Combing through lists of anime films in the hope of stumbling upon overlooked gems is a process which becomes tedious rather quickly, but it is the occasional discoveries of films like Junkers Come Here that continue to push me back on track when the effort becomes tiresome. While televised anime often build cult followings to keep some semblance of awareness alive, it seems more common for films to fade into history unless associated with a company or famous director, which hasn’t been the case for films like Junkers and Mai Mai Miracle. It doesn’t help that this film is somewhat poorly represented by its promotional artwork, which tends to feature playful shots of the namesake, Junkers, a friendly-looking dog. What this doesn’t convey is the gentle drama of the film underneath. Junkers is a film which tells a satisfying albeit familiar story in a quiet manner which is likely to please fans of Studio Ghibli’s human dramas, though the occasional usage of familiar anime tropes keeps it from reaching quite the same level.
The story centres entirely around the life of Hiromi, an eleven-year-old girl who lives in the Tokyo suburbs with her parents, a maid, and her tutor, who teaches in exchange for room and board. However, Hiromi’s parents are often away for work, and thus Hiromi hardly sees them nor can she recall the last time all three of them spent any time together. She instead finds solace in her pet dog as well as Keisuke, the aforementioned tutor who ends up, for better or for worse, becoming the dominant male figure for her in the absence of her father. The conflict of the film arrives as Hiromi discovers her parents considering separation, and while she has been able to hide her emotions from her parents despite their absences, this seems to be the breaking point of her feelings of loneliness.
Junkers can talk to Hiromi, but much like in My Neighbor Totoro, this depiction is more or less a key into the mind of the main character and the way she copes with her surroundings and predicament. Just as the boundary between reality and imagination was never spelled out in Totoro, it is questionable if Junkers ever truly speaks (in fact, explicitly questioned by the film itself), and ultimately this is a component of the fact that we view the film entirely from Hiromi’s eyes. The portrayal of Hiromi is a wonderfully multi-faceted and believable representation of a conflicted age and a conflicted situation. The desire to be treated as an adult, the wall standing between you and the adult world, and the strange contradictions which somehow make all too much sense to the young mind certainly elicited a feeling of familiarity in me.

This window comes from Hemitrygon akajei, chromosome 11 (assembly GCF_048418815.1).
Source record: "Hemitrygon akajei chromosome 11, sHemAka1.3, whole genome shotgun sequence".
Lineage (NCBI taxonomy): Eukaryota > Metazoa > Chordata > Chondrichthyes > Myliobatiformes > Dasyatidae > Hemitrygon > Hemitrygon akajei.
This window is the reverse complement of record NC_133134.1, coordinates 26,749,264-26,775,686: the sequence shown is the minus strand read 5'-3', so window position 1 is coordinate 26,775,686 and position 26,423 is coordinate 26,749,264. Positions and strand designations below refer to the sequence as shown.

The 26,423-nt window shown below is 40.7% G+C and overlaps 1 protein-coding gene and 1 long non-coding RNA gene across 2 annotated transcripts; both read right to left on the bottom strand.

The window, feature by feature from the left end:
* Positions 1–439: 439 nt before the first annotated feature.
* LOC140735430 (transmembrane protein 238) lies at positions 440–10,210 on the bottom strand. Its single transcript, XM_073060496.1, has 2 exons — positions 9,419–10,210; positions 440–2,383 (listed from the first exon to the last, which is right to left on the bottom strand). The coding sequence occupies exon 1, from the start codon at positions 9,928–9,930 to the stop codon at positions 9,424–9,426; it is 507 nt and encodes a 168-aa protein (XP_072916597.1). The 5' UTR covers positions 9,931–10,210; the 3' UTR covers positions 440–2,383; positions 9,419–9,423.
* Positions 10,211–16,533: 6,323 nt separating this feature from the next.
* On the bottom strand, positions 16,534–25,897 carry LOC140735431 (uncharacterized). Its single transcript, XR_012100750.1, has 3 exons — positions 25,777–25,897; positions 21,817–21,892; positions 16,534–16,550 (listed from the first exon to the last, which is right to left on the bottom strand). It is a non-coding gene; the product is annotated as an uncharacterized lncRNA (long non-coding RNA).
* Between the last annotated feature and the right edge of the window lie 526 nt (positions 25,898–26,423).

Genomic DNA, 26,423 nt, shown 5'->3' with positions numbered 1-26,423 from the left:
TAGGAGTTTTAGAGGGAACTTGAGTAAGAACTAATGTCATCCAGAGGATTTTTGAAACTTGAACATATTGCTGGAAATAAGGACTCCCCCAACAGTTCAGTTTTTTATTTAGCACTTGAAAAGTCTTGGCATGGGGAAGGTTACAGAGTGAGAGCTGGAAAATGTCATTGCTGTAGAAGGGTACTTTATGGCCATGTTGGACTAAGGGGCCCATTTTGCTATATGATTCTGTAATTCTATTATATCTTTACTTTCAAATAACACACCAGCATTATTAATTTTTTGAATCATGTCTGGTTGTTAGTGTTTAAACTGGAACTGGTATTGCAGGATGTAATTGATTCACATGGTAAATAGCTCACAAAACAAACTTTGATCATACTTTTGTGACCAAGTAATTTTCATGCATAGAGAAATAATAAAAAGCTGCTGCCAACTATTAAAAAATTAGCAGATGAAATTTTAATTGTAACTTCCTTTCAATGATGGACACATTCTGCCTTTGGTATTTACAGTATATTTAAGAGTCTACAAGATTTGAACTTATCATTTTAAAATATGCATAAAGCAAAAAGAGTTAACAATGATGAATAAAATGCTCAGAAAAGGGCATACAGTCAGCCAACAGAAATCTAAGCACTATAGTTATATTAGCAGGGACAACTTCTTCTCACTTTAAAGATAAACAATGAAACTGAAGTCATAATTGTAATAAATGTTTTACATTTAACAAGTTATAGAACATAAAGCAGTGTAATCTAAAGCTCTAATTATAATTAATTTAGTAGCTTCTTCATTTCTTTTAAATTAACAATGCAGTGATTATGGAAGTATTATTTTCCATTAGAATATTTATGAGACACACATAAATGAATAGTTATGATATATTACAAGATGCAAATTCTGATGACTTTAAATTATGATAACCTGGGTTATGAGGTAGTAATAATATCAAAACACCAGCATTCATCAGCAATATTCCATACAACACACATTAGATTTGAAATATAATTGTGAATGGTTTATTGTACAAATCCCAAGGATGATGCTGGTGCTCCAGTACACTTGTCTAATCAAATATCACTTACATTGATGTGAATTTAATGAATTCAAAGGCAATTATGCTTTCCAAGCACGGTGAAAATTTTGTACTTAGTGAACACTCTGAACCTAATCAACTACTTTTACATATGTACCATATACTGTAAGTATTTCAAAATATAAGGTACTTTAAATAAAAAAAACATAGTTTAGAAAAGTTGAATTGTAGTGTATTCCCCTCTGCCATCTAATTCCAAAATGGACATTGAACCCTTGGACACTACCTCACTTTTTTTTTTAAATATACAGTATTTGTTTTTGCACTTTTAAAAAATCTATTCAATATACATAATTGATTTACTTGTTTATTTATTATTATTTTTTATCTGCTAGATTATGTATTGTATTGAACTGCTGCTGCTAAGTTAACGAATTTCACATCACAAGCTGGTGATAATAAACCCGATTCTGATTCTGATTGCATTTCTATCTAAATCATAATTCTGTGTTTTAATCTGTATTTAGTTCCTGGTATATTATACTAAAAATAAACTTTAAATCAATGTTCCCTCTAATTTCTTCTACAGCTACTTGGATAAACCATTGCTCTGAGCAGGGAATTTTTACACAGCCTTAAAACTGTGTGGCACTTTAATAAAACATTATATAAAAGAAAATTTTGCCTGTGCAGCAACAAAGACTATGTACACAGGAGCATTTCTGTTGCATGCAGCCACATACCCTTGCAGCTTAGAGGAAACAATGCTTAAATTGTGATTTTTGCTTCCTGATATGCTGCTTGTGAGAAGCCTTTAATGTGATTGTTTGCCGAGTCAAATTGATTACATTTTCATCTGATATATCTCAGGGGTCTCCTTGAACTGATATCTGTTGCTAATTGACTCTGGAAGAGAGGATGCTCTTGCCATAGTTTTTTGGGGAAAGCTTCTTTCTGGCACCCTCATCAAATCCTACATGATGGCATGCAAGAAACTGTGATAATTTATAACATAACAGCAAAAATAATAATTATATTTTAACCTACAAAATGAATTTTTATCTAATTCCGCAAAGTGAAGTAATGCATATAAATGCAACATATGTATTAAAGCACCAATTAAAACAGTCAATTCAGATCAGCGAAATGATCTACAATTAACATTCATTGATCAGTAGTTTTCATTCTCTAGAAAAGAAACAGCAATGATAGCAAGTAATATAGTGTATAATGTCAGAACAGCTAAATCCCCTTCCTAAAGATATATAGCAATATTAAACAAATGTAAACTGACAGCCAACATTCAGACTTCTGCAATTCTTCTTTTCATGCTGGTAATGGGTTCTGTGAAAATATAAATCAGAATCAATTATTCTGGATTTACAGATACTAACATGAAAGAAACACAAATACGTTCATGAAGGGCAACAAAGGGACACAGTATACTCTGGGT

Junkers is not a perfect film, as moments throughout the film feel overlong and there are a few scenes which borrow from generic tropes found in television anime (such as one where Hiromi follows Keisuke around while wearing a cartoonish disguise). Although the animation and character design is pleasantly realistic and low-key, the film is bogged down slightly by a soundtrack that has not aged too well due to its heavy reliance on synthesized instruments (though some may find it pleasantly nostalgic). The appeal of the film is otherwise fairly simple to explain (as this rather concise review shows) – buried within the sometimes rough edges is a rather touching story about coping with loneliness and the longing for parent’s love. Though it may not match the greatest of anime films, it makes an admirable effort.
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